The Adventure Continues

Our Church Council granted me a sabbatical for three months during the summer of 2010. My intention was to learn Latin American Spanish and to explore Latin American cultures here and abroad. Now that I have had some opportunities to lead mission trips to Yuscaran, Honduras, and to visit Mexico three times, the adventure continues.

Seeking New Horizons

Seeking New Horizons

Friday, May 6, 2016

Reflections on a Ministry

     A few weeks ago, one of the members of Trinity, Steve Iverson, asked if he could interview me for a television program that he does for a local television station in Lexington.  He likes to interview people he finds interesting, so I was honored to be the third person in his series of interviews.  He asked me about my reasons for becoming a pastor, why I'm retiring, and what I think about some current issues.  The edited interview is about one hour long and can be viewed here:

Tuesday, March 15, 2016

Retirement and Health

     In February I announced my retirement, to take effect in June, with my last Sunday being June 19.  Since then, several people have asked me if I am retiring due to poor health.  It's a fair question, considering that I have spent more time in the hospital in 2015 than in all the years of my life previously.  Indeed, my last surgery, in January of this year, was for another hernia, and it kept me away from my work for a few days, with several weeks of not lifting anything heavier than a gallon of milk.
    The answer is no, I am not retiring because of ill health.  I feel fine, and none of the procedures I have had done show any sign of needing any further treatment.  As I said in a newsletter article, it's kind of like going for a walk on the rail-trail with Doreen in the spring, when we feel we could walk forever in the fresh warm air and bright sunlight.  We like to turn back soon enough to get to the car when we are tired.  The trick is to know when to turn back while we are still feeling good so that we won't be worn out before we make it back to the car.  I want to retire before I am worn out so that we can enjoy some more free time together.
     I know I am going to die some day, and I'd like to retire first.  I know people who do it the other way, and I'd not like to join them.  My Dad died at the age of 79, and my Mom died at 81.  If I last until the average of 80, I have 13 more years.  I hope to live beyond that, but we never know.
     In thinking about retirement, Doreen and I imagine going for more walks together on a regular basis.  Maybe we will join a gym together, which is an experience we have shared briefly in the past.  On the ELCA retirement web-site, I read about a program called "Silver Sneakers."  If you sign up for this, you can visit any Silver Sneakers affiliated gym in the country for free.  That sounds like fun!  While I can't do many of the physical work-outs I have done in the past, there is still a lot that I can do.  (At the time of this writing, our daughter, Kendra, is hiking and skiing in the Himalayas at about 17,931 feet.  We just enjoy the pictures she sends.)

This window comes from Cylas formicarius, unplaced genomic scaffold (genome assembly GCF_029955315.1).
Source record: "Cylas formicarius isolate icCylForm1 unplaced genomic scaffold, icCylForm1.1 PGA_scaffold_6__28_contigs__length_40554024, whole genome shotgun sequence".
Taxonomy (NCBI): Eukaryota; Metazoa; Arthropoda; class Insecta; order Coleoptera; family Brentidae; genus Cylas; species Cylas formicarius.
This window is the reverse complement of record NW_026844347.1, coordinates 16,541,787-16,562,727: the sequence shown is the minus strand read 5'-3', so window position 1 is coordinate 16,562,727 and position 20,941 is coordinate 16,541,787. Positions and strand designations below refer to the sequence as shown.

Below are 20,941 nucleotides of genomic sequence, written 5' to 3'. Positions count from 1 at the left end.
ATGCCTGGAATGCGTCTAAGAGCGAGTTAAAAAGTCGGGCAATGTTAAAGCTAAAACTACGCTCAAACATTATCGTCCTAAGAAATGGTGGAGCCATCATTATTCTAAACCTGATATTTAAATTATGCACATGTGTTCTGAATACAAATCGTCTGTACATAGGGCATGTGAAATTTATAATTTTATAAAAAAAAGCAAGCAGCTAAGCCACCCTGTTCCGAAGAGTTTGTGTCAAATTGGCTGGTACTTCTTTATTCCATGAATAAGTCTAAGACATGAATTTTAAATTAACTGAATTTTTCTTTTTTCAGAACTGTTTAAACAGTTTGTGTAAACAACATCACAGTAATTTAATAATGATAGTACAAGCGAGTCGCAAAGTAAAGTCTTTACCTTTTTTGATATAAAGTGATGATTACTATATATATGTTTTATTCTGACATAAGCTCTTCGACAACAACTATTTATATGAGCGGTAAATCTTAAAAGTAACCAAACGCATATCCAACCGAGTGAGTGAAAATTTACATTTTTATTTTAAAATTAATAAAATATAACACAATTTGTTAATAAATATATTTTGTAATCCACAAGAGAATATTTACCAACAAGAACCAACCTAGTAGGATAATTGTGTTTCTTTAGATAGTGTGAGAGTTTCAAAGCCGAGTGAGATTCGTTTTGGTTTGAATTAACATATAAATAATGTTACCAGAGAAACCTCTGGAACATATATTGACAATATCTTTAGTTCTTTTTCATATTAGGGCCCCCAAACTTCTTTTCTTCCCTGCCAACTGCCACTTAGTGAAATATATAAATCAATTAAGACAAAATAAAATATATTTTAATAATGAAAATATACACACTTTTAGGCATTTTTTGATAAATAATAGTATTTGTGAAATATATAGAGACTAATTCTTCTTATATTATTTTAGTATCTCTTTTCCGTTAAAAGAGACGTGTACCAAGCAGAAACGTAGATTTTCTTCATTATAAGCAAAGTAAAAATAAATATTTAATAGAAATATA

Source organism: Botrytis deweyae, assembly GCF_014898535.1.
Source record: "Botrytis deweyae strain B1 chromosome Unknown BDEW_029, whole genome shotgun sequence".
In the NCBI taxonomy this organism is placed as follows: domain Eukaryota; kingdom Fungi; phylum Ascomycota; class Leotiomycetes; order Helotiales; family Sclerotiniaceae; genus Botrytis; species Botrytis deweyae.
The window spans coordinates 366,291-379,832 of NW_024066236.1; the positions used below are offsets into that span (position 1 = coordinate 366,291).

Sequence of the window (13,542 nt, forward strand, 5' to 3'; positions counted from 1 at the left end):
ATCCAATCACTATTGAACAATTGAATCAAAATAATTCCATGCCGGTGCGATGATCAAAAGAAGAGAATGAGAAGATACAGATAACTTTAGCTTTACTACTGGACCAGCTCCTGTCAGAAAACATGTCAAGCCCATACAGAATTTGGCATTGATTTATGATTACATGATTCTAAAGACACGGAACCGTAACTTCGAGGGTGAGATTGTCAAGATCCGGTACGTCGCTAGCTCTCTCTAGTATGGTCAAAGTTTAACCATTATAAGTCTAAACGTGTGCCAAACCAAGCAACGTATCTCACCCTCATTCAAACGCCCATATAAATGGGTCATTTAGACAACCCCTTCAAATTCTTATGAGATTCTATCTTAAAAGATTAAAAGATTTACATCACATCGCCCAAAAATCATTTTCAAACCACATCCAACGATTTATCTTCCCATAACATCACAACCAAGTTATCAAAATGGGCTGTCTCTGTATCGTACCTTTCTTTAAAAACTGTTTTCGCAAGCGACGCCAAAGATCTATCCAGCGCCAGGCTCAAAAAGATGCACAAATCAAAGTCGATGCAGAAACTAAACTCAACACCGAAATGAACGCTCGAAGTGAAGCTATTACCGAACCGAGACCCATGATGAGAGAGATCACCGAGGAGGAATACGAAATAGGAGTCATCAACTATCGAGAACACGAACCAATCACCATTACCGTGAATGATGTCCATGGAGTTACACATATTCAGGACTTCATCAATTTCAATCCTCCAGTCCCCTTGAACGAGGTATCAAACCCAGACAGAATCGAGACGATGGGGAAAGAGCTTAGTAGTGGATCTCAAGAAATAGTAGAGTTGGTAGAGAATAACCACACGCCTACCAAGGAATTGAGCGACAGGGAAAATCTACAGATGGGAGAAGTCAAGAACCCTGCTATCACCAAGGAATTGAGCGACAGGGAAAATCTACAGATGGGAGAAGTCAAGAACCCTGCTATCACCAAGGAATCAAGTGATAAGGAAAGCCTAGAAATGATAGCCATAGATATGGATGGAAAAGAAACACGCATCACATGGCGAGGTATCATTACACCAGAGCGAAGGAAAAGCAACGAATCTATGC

We all know that there will be more health issues as we age.  We also know that there is a lot we do to take care of ourselves so that we don't need so many medications and so many visits to the doctor.  I hope to take advantage of the very good health I have now in my later years.  Thank you for asking.

Wednesday, December 2, 2015

Who Is a Refugee?

   In the present humanitarian and political crisis over refugees from Syria and Iraq, the term "refugee" is used to describe different people on the run from their countries.  However, there are at least three different variants on this word, and keeping them straight will help in any discussion of refugees.
   First, a refugee is someone fleeing for their lives from their own country.  You may remember that during the Katrina hurricane, we heard about refugees from New Orleans.  Actually, they were not refugees, but rather "displaced people" because they were still in their own country.  There are now millions of refugees fleeing from the violence in Syria and Iraq, and they are rushing across international borders.
   Second, many of the refugees in this first category, but not all of them, will qualify for refugee status from the United Nations.  From the website for UNHCR we find this:  The 1951 Refugee Convention spells out that a refugee is someone who "owing to a well-founded fear of being persecuted for reasons of race, religion, nationality, membership of a particular social group or political opinion, is outside the country of his nationality, and is unable to, or owing to such fear, is unwilling to avail himself of the protection of that country."   Sometimes, people flee from their own countries, but if they do not fit this definition, they do not receive this status from the UN.